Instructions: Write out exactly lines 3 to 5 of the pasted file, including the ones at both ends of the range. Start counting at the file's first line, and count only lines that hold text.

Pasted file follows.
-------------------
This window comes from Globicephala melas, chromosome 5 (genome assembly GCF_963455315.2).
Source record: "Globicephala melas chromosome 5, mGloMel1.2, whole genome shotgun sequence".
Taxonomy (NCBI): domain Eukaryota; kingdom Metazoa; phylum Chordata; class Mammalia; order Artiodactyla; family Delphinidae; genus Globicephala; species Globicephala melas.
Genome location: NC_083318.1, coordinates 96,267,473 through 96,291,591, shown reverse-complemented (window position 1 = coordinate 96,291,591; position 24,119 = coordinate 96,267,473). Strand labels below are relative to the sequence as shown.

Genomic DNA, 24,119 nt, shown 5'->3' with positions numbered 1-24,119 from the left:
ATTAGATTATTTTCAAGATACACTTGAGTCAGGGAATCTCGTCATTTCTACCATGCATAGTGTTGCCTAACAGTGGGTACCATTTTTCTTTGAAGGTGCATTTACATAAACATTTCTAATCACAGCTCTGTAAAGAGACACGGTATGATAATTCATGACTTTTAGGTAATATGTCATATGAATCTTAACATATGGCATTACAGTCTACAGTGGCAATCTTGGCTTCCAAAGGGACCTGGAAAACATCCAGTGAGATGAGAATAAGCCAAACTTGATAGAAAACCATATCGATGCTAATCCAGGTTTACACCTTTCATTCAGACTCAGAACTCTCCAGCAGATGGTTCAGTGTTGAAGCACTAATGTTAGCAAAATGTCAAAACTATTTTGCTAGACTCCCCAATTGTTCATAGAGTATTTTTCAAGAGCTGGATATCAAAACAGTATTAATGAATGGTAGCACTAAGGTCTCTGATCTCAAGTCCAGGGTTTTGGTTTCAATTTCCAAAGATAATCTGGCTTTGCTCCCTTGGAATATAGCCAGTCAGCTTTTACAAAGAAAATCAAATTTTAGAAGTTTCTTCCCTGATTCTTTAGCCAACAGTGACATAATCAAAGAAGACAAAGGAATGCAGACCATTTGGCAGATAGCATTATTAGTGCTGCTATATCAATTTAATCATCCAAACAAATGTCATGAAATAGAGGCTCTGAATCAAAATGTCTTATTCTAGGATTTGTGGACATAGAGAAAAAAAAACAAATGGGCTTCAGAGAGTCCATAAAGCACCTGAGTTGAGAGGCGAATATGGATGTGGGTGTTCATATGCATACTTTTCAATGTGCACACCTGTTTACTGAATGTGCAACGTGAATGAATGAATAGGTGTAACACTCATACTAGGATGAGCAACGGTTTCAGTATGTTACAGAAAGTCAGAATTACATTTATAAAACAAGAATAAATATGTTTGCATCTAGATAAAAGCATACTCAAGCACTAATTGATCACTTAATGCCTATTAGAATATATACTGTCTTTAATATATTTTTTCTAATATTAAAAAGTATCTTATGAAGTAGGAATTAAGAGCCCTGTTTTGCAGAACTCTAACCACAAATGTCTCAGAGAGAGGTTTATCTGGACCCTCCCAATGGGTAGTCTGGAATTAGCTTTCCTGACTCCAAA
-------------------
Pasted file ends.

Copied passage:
Taxonomy (NCBI): domain Eukaryota; kingdom Metazoa; phylum Chordata; class Mammalia; order Artiodactyla; family Delphinidae; genus Globicephala; species Globicephala melas.
Genome location: NC_083318.1, coordinates 96,267,473 through 96,291,591, shown reverse-complemented (window position 1 = coordinate 96,291,591; position 24,119 = coordinate 96,267,473). Strand labels below are relative to the sequence as shown.

Genomic DNA, 24,119 nt, shown 5'->3' with positions numbered 1-24,119 from the left: